EACH YEAR AT Belmont Stakes time, my sister has some explaining to do. My family frequently names those we love for sports idols. For instance, among the dozen cats and dogs who have come and gone in my life there was Saratoga Roach, a terrier of a beagle, named for the late-summer racetrack in upstate New York, and Cleveland, a hapless chocolate lab, named for the Browns. Then there is my sister, Margaret, named for the 1954 winner of the Belmont Stakes.
At one point in his life our father was a turf reporter, spending his winters at Hialeah, his summers in Saratoga and the time between at the racetracks in the East. Amid the crowd he covered one of the great pastimes was naming thoroughbreds. It’s an art—no name can be more than 18 characters, including punctuation and spaces—as well as a science: Names frequently reflect breeding, sometimes with great flourish. For instance, the year before my sister was born, the great horse of 1953 was a colt whose father was Polynesian and mother was named Geisha. Their champion offspring was crowned Native Dancer. It’s a great tradition.
And one that continued into my family. My father had a horse named for him—it was called Sportseditor. I have a sailboat named Ruffian, for the magnificent dark filly who didn’t know the meaning of the word quit, until she broke down at the mile marker in a match race against Foolish Pleasure in 1975.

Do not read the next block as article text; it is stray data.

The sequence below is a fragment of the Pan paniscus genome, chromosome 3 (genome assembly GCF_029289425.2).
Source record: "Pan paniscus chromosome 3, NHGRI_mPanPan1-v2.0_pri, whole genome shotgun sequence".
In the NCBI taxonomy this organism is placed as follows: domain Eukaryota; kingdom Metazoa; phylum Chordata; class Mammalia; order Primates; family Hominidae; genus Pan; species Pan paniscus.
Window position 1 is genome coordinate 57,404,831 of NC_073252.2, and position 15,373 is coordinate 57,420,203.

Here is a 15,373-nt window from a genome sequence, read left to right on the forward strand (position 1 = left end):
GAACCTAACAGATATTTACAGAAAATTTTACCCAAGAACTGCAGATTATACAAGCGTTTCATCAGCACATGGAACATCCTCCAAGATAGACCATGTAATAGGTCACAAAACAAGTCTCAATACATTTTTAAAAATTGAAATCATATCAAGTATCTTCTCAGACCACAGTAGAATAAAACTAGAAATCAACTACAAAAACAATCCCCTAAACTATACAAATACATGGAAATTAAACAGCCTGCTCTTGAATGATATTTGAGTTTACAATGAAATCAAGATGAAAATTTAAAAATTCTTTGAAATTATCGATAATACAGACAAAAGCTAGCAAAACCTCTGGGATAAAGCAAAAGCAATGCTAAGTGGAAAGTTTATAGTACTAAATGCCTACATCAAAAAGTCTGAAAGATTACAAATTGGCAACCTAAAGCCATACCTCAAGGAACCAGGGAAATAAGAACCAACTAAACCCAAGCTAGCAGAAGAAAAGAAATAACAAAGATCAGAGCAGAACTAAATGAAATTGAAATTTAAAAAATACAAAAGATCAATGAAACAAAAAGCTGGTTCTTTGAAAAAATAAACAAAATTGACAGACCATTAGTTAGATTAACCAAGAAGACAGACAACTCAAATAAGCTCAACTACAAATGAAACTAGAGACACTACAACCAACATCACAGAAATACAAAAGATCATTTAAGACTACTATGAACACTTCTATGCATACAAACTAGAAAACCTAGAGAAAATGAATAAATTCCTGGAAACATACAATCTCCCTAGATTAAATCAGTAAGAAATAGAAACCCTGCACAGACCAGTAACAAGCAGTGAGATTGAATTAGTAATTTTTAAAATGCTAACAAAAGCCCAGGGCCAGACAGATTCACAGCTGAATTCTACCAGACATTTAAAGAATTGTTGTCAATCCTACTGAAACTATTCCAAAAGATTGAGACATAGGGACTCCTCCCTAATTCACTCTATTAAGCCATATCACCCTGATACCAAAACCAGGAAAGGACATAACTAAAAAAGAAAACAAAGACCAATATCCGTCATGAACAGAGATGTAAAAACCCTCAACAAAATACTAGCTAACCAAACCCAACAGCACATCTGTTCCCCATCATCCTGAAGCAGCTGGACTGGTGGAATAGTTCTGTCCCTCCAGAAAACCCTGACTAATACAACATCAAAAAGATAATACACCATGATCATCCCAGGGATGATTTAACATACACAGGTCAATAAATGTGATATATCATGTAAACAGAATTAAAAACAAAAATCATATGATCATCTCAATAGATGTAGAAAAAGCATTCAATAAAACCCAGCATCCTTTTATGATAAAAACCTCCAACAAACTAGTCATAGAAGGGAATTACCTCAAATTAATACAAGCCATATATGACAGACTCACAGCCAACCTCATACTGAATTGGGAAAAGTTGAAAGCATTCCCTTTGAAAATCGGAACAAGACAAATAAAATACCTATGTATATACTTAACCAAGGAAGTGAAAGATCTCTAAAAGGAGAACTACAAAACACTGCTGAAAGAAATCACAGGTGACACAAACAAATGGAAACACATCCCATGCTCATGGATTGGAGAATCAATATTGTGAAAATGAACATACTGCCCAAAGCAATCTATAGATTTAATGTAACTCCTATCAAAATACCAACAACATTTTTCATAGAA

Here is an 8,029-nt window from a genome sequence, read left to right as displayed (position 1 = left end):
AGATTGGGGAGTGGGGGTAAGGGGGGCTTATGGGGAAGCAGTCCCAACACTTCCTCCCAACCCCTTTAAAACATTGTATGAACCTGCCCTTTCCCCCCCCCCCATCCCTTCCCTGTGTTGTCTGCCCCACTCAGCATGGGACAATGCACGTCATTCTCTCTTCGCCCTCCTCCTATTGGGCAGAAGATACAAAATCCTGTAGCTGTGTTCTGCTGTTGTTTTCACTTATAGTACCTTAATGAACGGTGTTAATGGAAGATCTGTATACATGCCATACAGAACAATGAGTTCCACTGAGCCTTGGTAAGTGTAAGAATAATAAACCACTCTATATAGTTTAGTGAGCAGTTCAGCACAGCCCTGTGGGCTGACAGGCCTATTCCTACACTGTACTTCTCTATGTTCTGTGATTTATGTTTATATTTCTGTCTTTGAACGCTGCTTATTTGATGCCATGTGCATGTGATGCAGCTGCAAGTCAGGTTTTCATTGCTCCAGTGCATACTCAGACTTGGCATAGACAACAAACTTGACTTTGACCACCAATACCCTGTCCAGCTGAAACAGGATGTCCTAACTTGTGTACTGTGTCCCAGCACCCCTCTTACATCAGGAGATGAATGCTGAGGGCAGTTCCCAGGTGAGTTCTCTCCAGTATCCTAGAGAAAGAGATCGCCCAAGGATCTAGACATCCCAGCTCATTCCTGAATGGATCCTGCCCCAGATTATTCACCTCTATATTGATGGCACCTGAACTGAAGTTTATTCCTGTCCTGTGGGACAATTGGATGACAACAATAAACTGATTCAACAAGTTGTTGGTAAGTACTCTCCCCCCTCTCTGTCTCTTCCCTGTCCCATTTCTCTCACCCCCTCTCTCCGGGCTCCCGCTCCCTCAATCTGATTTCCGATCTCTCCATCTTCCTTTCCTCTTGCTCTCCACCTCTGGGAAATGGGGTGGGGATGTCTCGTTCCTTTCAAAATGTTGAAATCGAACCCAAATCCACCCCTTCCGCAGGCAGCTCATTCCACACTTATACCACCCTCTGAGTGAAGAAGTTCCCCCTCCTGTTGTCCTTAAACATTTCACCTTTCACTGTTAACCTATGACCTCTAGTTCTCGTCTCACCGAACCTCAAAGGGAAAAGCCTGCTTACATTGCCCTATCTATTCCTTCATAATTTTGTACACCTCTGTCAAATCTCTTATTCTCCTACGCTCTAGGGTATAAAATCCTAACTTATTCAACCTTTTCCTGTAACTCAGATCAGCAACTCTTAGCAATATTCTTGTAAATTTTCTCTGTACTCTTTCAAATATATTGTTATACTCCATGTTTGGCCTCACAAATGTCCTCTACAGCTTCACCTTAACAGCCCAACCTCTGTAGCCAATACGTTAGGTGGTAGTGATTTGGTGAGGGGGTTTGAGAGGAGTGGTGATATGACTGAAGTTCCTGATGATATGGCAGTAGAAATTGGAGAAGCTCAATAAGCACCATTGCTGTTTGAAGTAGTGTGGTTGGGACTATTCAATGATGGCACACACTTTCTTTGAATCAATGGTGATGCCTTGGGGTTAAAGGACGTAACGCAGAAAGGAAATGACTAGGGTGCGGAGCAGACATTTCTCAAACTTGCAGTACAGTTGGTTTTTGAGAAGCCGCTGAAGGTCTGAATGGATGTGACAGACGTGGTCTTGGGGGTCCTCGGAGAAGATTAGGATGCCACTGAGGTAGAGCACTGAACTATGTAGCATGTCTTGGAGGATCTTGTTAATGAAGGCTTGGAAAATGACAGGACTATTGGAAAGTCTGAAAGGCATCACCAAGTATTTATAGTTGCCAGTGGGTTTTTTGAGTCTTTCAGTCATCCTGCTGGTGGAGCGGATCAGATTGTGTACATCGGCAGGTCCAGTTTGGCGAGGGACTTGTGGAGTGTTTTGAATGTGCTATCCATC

But all this really started in January 1954, when my father and mother, on their way to Hialeah, stopped off to see Max Hirsch, the great horse trainer, at his winter quarters in South Carolina.
In due course it was revealed that there was an offspring on the way in our household.
“What are you going to name the baby?” asked Mr. Hirsch.
“Well, it will be right at Belmont Stakes time,” said my father, thinking of favorites to win that third leg of the Triple Crown, “so I guess it will have to be Fisherman Roach or Porterhouse Roach,” he said.
“No,” said Mr. Hirsch, “I don’t think so.” And with that he took my parents to a stall of a colt and said, “It just might be that you’ll have to name your baby High Gun Roach.” The groom led out an unprominent 3-year-old who had raced only a few times and who had impressed few people except his trainer, and his rider, Eric Guerin.
Five months went by. One June 10 a 6-pound, 9 ½-ounce daughter was born to the Roach family. Two days later the Belmont had its 86th run with High Gun in the Number 5 post position for the once-around-the-track run of a mile and a half.
The father of the newborn in Flushing Hospital invested $10 on High Gun, acting as agent for the baby.
High Gun did a late-running job under a superlative ride by Guerin, who had been given explicit instructions by Mr. Hirsch. The pace-setter was Fisherman. High Gun was a dozen lengths back of him, in eighth place, with half a mile to go. Then under a vigorous hand ride, High Gun went to work. He cut the lengths to ten, to eight, to five, to three, to one. And right at the end he ran down Fisherman and won by a neck. Porterhouse, he was ninth—for which my sister, Margaret High Gun Roach, is grateful every day.